Schools' program helps migrant youth, farmers

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By Walt Reichert

A USDA program administered by Shelby County Public Schools can help both the children of migrant workers as well as the farmers they are working for. Problem is, few farmers know about it.

The Migrant Education Program (MEP) is designed to serve children of agricultural workers who have been in the county less than three years. Those eligible for the program can be up to 22 years of age, but they, or their parents, must work in agriculture. The workers do not have to belong to a particular ethnic group as long as they work on farms or nurseries.

The program has been around for several years, said Elizabeth Mandeel, administrator, but has served few people and is not well known. Mandeel, who took over as administrator two months ago, said she wants to revive the program.

“We need to get the word out to the farmers that we can help their workers, and we can help them,” Mandeel said. “We're helping farmers because we are doing things for their workers that they won't have to do.”

Those served, in most cases, are the children of migrant workers, but many are young workers themselves.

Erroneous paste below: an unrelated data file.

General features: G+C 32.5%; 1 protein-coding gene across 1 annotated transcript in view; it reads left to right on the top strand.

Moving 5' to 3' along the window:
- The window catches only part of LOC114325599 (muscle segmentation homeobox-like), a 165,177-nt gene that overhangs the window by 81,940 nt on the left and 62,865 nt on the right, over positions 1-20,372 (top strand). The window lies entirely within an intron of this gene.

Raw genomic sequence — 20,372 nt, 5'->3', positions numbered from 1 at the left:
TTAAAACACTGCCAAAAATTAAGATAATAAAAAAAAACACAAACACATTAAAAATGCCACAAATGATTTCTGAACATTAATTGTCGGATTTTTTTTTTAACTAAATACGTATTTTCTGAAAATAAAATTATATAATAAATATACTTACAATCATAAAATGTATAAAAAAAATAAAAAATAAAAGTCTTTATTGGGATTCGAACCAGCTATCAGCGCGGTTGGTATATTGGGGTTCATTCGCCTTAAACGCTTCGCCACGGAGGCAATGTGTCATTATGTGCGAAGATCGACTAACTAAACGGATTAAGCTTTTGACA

“We have a lot of workers out there 16 or 17 years old,” Mandeel said. “They are here with relatives or with someone from the same village.”

Mandeel said she seeks out the workers in the farm fields to see if they qualify for the program and then makes visits at night.

“Some of them who are here without their parents just need a mother, and I'm their 'gringo mother,'” Mandeel said. “Some of them call me all of the time.”

Some farmers, she said, are suspicious at first of what she is doing, but most are understanding and grateful for her help once they understand what she is doing.

Besides getting help in school, which is the focus of MEP, many of the young people need basic necessities, including food, blankets and access to health care, Mandeel said.

“I had one eight-year-old who had all of his teeth rotten,” she said.

Fortunately, local organizations and professionals have pitched in to help. Doctors and dentists have donated their time and skills. Local charitable organizations have provided food and clothing. One local dentist provided X-rays for the 8-year-old with bad teeth, and another did the surgery, Mandeel said.

“Shelbyville has been very caring,” Mandeel said. “A lot of the workers think people don't care about them, but they really do,” Mandeel said.

All MEP services are free. For more information on the program, call 633-2375 ext. 216.